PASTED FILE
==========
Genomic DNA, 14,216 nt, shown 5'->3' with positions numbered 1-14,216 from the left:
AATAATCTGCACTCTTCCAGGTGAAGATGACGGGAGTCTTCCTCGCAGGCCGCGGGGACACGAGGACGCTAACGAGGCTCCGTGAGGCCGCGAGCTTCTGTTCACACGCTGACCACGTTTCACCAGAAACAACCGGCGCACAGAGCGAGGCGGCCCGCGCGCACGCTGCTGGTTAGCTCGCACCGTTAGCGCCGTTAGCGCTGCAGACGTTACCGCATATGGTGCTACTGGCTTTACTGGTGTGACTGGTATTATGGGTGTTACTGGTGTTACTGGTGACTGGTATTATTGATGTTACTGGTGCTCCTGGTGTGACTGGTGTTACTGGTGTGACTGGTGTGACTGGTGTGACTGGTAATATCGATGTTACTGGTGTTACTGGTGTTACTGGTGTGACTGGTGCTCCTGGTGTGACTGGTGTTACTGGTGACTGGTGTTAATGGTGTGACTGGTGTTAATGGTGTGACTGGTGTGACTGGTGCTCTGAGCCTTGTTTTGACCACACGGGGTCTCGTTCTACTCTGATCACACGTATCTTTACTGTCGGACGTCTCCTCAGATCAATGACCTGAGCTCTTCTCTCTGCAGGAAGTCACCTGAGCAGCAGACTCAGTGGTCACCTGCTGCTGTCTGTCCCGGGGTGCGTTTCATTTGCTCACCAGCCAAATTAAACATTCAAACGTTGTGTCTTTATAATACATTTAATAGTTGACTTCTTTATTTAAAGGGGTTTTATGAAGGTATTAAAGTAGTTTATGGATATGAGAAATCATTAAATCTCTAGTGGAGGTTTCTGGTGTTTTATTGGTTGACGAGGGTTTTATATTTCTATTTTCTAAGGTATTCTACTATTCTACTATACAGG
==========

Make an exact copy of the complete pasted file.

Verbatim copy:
Genomic DNA, 14,216 nt, shown 5'->3' with positions numbered 1-14,216 from the left:
AATAATCTGCACTCTTCCAGGTGAAGATGACGGGAGTCTTCCTCGCAGGCCGCGGGGACACGAGGACGCTAACGAGGCTCCGTGAGGCCGCGAGCTTCTGTTCACACGCTGACCACGTTTCACCAGAAACAACCGGCGCACAGAGCGAGGCGGCCCGCGCGCACGCTGCTGGTTAGCTCGCACCGTTAGCGCCGTTAGCGCTGCAGACGTTACCGCATATGGTGCTACTGGCTTTACTGGTGTGACTGGTATTATGGGTGTTACTGGTGTTACTGGTGACTGGTATTATTGATGTTACTGGTGCTCCTGGTGTGACTGGTGTTACTGGTGTGACTGGTGTGACTGGTGTGACTGGTAATATCGATGTTACTGGTGTTACTGGTGTTACTGGTGTGACTGGTGCTCCTGGTGTGACTGGTGTTACTGGTGACTGGTGTTAATGGTGTGACTGGTGTTAATGGTGTGACTGGTGTGACTGGTGCTCTGAGCCTTGTTTTGACCACACGGGGTCTCGTTCTACTCTGATCACACGTATCTTTACTGTCGGACGTCTCCTCAGATCAATGACCTGAGCTCTTCTCTCTGCAGGAAGTCACCTGAGCAGCAGACTCAGTGGTCACCTGCTGCTGTCTGTCCCGGGGTGCGTTTCATTTGCTCACCAGCCAAATTAAACATTCAAACGTTGTGTCTTTATAATACATTTAATAGTTGACTTCTTTATTTAAAGGGGTTTTATGAAGGTATTAAAGTAGTTTATGGATATGAGAAATCATTAAATCTCTAGTGGAGGTTTCTGGTGTTTTATTGGTTGACGAGGGTTTTATATTTCTATTTTCTAAGGTATTCTACTATTCTACTATACAGG